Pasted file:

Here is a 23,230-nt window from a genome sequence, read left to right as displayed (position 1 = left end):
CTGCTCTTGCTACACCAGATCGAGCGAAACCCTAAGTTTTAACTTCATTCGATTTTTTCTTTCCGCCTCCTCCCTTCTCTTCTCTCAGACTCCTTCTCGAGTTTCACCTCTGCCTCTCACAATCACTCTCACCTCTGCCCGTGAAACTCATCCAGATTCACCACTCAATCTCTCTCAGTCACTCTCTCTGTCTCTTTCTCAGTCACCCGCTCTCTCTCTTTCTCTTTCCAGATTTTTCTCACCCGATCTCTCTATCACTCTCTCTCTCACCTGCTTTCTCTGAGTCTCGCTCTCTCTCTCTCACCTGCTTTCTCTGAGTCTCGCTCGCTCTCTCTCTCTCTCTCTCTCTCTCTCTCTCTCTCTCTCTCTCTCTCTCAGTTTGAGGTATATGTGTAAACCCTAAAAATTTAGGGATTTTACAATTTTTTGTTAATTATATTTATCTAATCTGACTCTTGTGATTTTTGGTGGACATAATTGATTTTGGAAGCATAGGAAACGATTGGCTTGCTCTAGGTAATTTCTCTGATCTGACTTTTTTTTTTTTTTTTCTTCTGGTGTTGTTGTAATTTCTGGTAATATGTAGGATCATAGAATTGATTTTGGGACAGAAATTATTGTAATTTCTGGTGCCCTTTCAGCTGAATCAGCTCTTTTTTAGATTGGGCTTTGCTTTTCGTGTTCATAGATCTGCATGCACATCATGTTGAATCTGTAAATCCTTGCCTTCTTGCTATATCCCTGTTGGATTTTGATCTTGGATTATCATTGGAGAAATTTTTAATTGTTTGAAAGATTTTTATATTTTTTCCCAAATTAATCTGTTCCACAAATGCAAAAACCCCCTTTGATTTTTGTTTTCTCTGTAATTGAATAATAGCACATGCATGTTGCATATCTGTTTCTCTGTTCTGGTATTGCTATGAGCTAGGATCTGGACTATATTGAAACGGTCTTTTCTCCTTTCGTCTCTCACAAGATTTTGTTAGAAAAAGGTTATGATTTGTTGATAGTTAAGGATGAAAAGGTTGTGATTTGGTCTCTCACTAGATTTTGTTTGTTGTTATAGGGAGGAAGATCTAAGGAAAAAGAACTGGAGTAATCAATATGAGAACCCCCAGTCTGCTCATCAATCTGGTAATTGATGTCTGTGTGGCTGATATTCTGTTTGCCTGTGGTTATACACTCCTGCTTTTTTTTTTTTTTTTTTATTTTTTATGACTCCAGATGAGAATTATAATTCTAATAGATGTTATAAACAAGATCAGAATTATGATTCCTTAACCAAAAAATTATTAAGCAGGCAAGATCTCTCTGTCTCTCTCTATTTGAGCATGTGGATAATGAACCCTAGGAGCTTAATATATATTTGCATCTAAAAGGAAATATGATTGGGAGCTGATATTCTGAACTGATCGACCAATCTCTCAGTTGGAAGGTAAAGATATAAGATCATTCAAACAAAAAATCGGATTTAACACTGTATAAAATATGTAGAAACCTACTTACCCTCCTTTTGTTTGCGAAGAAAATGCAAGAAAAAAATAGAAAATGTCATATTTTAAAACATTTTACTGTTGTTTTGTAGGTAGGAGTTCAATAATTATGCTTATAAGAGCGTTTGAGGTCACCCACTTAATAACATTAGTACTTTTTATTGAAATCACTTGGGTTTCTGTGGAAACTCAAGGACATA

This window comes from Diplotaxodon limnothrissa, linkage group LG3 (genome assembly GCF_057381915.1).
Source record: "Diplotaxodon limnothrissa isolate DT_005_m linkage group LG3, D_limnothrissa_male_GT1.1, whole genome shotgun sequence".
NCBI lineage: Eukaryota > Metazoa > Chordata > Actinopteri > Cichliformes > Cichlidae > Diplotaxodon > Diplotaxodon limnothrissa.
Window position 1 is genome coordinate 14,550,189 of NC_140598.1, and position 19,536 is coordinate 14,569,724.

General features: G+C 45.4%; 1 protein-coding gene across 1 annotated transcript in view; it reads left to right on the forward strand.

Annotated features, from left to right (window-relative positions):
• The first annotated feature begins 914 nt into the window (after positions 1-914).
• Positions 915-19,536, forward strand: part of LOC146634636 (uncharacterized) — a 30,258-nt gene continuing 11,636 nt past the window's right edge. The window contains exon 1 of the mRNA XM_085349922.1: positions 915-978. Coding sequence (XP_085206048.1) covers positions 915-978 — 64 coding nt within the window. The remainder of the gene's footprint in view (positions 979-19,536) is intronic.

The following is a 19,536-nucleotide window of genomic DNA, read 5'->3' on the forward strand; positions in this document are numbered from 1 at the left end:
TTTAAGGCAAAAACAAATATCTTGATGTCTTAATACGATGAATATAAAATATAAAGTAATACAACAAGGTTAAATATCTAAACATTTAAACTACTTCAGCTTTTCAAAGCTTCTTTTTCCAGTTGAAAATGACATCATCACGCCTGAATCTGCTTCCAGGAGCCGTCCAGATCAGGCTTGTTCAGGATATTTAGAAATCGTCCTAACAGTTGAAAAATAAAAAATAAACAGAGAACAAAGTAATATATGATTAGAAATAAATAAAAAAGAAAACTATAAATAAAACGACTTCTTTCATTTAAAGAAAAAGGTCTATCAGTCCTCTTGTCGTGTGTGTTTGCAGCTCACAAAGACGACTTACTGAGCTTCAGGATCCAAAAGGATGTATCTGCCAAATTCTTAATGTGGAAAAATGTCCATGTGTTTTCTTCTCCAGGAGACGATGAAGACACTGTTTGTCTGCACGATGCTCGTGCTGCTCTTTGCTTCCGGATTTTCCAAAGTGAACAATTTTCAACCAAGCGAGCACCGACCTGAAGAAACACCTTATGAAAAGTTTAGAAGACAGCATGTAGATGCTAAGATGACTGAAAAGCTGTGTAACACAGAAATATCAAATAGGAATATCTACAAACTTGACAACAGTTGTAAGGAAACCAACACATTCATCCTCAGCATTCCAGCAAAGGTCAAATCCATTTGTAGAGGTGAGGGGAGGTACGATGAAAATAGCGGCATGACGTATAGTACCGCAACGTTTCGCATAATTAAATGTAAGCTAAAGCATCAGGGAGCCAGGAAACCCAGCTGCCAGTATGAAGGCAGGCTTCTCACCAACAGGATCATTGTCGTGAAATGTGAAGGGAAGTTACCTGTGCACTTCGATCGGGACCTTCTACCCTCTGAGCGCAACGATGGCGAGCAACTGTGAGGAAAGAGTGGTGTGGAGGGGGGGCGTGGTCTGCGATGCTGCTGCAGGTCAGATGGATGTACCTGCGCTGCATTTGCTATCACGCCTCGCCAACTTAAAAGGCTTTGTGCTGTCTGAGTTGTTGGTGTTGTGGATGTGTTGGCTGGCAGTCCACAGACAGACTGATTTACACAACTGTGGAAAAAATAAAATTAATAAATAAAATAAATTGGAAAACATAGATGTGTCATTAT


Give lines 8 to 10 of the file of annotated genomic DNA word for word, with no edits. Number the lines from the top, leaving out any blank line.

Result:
Annotated features, from left to right (window-relative positions):
• The first annotated feature begins 914 nt into the window (after positions 1-914).
• Positions 915-19,536, forward strand: part of LOC146634636 (uncharacterized) — a 30,258-nt gene continuing 11,636 nt past the window's right edge. The window contains exon 1 of the mRNA XM_085349922.1: positions 915-978. Coding sequence (XP_085206048.1) covers positions 915-978 — 64 coding nt within the window. The remainder of the gene's footprint in view (positions 979-19,536) is intronic.